European Commissioner begins European defence industrial tour in Bulgaria
Thierry Breton, European Commissioner for the Internal Market, began his European defence industrial tour in Bulgaria on March 15, saying – against the background of Russia’s war on Ukraine – “we need to produce more and faster” to help Ukraine.
Breton said that the purpose of the tour was “to evaluate and accelerate the industrial ramp-up of our EU defence industry, notably for the much-needed ammunition”.
He was due to meet caretaker Defence Minister Dimitar Stoyanov, deputy economy and industry minister Irina Shtonova and to hold meetings in Sopot in northern Bulgaria with representatives of Bulgaria’s arms manufacturers.
In a video message at the start of his tour, Breton said that his tour followed discussions last week in Stockholm with EU defence ministers on how to enhance the bloc’s defence industry capacity.
He said that he would be visiting defence industry CEOS and management to discuss the needs of the industry, to better calibrate EU support in order to address potential bottlenecks.
“We need to produce more and faster,” said Breton, who is due to also visit Slovakia this week.
AFP reported that speaking on March 14, Breton said that the EU would make an effort to increase the production of ammunition destined for Ukraine by 15 manufacturers in 11 countries EU member states.
Under the Kiril Petkov government, that was in office when Russia’s current invasion of Ukraine began in February 2022 but left office in August last year, Bulgaria provided substantial amounts of military aid to Ukraine.
Bulgaria’s Parliament voted in May 2022 to supply “military-technical” help, but not arms, to Ukraine. However, towards the end of last year, Parliament voted by a large majority to request the government to supply arms to Ukraine.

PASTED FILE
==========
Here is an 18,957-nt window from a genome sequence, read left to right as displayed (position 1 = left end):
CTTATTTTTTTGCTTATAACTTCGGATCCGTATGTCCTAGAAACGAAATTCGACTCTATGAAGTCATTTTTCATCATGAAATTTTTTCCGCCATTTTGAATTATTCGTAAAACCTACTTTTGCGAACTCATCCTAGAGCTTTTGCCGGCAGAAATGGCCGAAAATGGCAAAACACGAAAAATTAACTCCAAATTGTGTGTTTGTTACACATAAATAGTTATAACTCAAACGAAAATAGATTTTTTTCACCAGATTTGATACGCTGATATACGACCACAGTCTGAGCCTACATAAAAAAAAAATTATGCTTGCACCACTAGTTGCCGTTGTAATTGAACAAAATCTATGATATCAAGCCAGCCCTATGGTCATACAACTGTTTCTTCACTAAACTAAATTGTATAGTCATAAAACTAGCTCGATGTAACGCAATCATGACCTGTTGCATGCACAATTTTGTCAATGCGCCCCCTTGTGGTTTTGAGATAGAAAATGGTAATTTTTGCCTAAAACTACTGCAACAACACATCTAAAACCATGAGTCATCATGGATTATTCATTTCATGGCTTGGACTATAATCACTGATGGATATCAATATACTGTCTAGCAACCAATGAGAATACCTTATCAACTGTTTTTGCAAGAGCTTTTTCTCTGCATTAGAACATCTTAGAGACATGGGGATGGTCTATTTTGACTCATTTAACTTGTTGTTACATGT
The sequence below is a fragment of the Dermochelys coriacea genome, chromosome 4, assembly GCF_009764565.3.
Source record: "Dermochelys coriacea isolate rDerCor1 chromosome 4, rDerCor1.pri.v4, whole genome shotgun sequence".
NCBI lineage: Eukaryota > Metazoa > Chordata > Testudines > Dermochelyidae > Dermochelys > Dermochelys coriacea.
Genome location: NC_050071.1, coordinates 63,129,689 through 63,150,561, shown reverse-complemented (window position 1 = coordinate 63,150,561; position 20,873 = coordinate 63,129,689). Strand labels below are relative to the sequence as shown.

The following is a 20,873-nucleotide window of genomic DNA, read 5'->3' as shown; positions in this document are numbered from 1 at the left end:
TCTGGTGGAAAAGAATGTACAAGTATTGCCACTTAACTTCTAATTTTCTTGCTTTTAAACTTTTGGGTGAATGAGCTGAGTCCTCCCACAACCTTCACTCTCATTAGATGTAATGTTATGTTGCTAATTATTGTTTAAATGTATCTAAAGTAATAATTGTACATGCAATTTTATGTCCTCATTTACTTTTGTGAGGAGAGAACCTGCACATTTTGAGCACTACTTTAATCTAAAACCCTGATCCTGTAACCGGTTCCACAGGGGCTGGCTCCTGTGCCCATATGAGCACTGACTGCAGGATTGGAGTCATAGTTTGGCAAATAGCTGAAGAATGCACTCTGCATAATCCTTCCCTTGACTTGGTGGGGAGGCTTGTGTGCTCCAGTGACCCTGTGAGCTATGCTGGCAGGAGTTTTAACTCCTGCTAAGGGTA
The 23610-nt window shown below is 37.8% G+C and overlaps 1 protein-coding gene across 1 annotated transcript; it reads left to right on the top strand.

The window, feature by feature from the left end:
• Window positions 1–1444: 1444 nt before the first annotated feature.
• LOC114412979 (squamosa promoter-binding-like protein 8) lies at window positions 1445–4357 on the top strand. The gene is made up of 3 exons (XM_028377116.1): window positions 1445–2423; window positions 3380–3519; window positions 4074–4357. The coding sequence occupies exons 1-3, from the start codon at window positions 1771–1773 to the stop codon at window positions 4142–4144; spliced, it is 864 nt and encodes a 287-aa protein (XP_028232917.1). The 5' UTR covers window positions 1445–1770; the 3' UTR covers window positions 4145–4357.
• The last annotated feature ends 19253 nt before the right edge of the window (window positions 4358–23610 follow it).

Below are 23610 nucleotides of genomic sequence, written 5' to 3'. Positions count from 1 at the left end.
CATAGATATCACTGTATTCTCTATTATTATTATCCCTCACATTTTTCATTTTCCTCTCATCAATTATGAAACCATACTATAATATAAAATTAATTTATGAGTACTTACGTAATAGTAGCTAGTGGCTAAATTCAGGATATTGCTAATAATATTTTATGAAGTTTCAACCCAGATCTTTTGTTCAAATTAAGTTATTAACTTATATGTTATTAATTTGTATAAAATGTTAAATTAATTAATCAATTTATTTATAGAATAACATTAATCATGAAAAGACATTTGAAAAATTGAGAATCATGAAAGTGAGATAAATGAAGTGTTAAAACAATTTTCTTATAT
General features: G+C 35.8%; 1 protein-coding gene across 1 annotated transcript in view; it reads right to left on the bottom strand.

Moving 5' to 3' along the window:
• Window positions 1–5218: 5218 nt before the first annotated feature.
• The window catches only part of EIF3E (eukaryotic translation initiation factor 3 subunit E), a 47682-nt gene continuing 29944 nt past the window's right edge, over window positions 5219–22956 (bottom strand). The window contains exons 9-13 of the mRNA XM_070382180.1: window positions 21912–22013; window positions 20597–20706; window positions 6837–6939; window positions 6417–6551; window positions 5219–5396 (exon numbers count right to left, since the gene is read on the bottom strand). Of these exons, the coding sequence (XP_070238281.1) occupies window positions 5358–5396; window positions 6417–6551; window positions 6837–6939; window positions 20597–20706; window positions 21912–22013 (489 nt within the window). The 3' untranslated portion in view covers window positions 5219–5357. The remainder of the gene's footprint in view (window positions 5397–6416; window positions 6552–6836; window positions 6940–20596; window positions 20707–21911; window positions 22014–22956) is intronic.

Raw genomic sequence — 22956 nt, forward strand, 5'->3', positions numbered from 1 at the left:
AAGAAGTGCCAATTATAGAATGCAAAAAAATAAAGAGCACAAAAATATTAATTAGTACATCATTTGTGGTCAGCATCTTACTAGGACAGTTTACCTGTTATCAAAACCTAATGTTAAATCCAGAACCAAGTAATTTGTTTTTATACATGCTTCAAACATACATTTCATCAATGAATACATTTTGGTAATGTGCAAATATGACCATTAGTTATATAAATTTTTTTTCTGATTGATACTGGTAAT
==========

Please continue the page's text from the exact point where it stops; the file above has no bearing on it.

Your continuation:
The caretaker government appointed by President Roumen Radev, who opposes supplying arms to Ukraine, has been claiming that it has fulfilled this mandate. That claims is disputed.
On March 15, government information service said that at a meeting, the caretaker government had adopted a decision to ask the 49th National Assembly – which will be elected on April 2 – to ratify an additional agreement signed on January 3 between the defence ministries of Bulgaria and Ukraine, that amends the December 5 2022 agreement between the two ministries.
The government information service said that the January agreement “regulates the provision of subsequent assistance to the Ukrainian side to be carried out with subsequent agreements to the agreement of December 5 2022, which will be subject to ratification by the National Assembly of the Republic of Bulgaria”.
The move by the Radev-appointed caretaker government, against the background of it having claimed that it had fulfilled the late 2022 vote by Parliament, would appear to imply that the supply of any further weaponry to Ukraine would be subject to approval by the new Parliament, rather than accepting that last year’s decision by the National Assembly is of enduring effect.
(Photo: EC Audiovisual Service)
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